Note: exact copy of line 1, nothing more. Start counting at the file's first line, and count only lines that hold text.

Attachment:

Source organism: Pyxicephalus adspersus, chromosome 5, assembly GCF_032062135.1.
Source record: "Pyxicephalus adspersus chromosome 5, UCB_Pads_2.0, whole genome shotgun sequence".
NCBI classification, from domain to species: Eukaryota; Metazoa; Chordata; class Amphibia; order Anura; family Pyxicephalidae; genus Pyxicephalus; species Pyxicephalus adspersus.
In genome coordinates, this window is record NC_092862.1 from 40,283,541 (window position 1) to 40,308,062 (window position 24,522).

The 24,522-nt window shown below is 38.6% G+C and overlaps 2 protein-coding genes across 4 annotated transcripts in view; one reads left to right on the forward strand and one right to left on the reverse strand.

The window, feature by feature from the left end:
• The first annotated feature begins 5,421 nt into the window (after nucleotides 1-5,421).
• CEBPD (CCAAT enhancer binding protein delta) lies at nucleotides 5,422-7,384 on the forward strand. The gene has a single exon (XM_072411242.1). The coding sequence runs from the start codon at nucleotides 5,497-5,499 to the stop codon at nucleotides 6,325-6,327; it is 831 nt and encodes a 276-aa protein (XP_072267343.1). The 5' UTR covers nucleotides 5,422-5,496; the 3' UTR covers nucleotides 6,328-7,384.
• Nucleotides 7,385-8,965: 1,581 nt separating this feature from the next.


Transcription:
Source organism: Pyxicephalus adspersus, chromosome 5, assembly GCF_032062135.1.